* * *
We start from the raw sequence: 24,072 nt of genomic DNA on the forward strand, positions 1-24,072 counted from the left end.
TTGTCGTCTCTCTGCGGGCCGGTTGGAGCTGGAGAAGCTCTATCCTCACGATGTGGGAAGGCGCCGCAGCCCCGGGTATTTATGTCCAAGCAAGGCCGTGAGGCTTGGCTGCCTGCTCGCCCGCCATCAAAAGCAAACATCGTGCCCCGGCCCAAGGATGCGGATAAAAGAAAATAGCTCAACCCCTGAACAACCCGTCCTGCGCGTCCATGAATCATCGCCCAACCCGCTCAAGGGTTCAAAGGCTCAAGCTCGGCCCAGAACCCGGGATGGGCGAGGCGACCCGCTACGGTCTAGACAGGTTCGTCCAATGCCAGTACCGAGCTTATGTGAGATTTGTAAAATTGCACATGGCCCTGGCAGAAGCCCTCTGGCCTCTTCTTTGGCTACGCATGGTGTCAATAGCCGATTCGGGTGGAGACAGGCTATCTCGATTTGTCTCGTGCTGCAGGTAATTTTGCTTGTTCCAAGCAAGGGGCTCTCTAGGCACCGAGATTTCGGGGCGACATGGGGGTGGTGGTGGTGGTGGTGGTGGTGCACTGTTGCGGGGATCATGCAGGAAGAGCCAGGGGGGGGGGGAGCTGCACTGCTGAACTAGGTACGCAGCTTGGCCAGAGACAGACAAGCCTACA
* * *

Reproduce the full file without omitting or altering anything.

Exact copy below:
We start from the raw sequence: 24,072 nt of genomic DNA on the forward strand, positions 1-24,072 counted from the left end.
TTGTCGTCTCTCTGCGGGCCGGTTGGAGCTGGAGAAGCTCTATCCTCACGATGTGGGAAGGCGCCGCAGCCCCGGGTATTTATGTCCAAGCAAGGCCGTGAGGCTTGGCTGCCTGCTCGCCCGCCATCAAAAGCAAACATCGTGCCCCGGCCCAAGGATGCGGATAAAAGAAAATAGCTCAACCCCTGAACAACCCGTCCTGCGCGTCCATGAATCATCGCCCAACCCGCTCAAGGGTTCAAAGGCTCAAGCTCGGCCCAGAACCCGGGATGGGCGAGGCGACCCGCTACGGTCTAGACAGGTTCGTCCAATGCCAGTACCGAGCTTATGTGAGATTTGTAAAATTGCACATGGCCCTGGCAGAAGCCCTCTGGCCTCTTCTTTGGCTACGCATGGTGTCAATAGCCGATTCGGGTGGAGACAGGCTATCTCGATTTGTCTCGTGCTGCAGGTAATTTTGCTTGTTCCAAGCAAGGGGCTCTCTAGGCACCGAGATTTCGGGGCGACATGGGGGTGGTGGTGGTGGTGGTGGTGGTGCACTGTTGCGGGGATCATGCAGGAAGAGCCAGGGGGGGGGGGAGCTGCACTGCTGAACTAGGTACGCAGCTTGGCCAGAGACAGACAAGCCTACA